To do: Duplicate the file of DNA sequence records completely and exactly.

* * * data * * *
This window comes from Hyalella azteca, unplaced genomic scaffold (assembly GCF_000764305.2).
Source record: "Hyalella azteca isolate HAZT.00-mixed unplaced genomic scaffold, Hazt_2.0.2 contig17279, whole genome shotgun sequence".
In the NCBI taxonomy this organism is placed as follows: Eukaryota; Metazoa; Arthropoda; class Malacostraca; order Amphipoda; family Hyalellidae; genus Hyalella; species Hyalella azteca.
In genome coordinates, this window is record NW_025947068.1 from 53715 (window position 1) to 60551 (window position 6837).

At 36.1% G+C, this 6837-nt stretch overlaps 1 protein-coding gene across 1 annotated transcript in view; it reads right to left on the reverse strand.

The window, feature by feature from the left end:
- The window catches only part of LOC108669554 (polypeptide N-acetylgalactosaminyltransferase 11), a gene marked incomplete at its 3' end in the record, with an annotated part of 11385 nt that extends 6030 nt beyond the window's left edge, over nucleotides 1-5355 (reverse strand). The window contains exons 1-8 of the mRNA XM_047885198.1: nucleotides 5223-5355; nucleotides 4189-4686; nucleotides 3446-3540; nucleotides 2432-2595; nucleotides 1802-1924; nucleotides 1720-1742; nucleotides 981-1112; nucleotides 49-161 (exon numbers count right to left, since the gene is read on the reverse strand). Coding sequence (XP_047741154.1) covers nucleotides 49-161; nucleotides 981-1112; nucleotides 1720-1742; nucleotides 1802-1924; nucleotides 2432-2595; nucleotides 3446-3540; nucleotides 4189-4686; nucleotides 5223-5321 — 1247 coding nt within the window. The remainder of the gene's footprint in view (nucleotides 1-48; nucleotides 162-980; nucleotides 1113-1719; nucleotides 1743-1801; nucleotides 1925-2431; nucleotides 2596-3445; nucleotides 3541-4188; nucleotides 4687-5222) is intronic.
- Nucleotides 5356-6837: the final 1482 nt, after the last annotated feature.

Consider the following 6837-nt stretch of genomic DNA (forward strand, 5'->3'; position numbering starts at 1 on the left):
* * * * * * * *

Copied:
This window comes from Hyalella azteca, unplaced genomic scaffold (assembly GCF_000764305.2).
Source record: "Hyalella azteca isolate HAZT.00-mixed unplaced genomic scaffold, Hazt_2.0.2 contig17279, whole genome shotgun sequence".
In the NCBI taxonomy this organism is placed as follows: Eukaryota; Metazoa; Arthropoda; class Malacostraca; order Amphipoda; family Hyalellidae; genus Hyalella; species Hyalella azteca.
In genome coordinates, this window is record NW_025947068.1 from 53715 (window position 1) to 60551 (window position 6837).

At 36.1% G+C, this 6837-nt stretch overlaps 1 protein-coding gene across 1 annotated transcript in view; it reads right to left on the reverse strand.

The window, feature by feature from the left end:
- The window catches only part of LOC108669554 (polypeptide N-acetylgalactosaminyltransferase 11), a gene marked incomplete at its 3' end in the record, with an annotated part of 11385 nt that extends 6030 nt beyond the window's left edge, over nucleotides 1-5355 (reverse strand). The window contains exons 1-8 of the mRNA XM_047885198.1: nucleotides 5223-5355; nucleotides 4189-4686; nucleotides 3446-3540; nucleotides 2432-2595; nucleotides 1802-1924; nucleotides 1720-1742; nucleotides 981-1112; nucleotides 49-161 (exon numbers count right to left, since the gene is read on the reverse strand). Coding sequence (XP_047741154.1) covers nucleotides 49-161; nucleotides 981-1112; nucleotides 1720-1742; nucleotides 1802-1924; nucleotides 2432-2595; nucleotides 3446-3540; nucleotides 4189-4686; nucleotides 5223-5321 — 1247 coding nt within the window. The remainder of the gene's footprint in view (nucleotides 1-48; nucleotides 162-980; nucleotides 1113-1719; nucleotides 1743-1801; nucleotides 1925-2431; nucleotides 2596-3445; nucleotides 3541-4188; nucleotides 4687-5222) is intronic.
- Nucleotides 5356-6837: the final 1482 nt, after the last annotated feature.

Consider the following 6837-nt stretch of genomic DNA (forward strand, 5'->3'; position numbering starts at 1 on the left):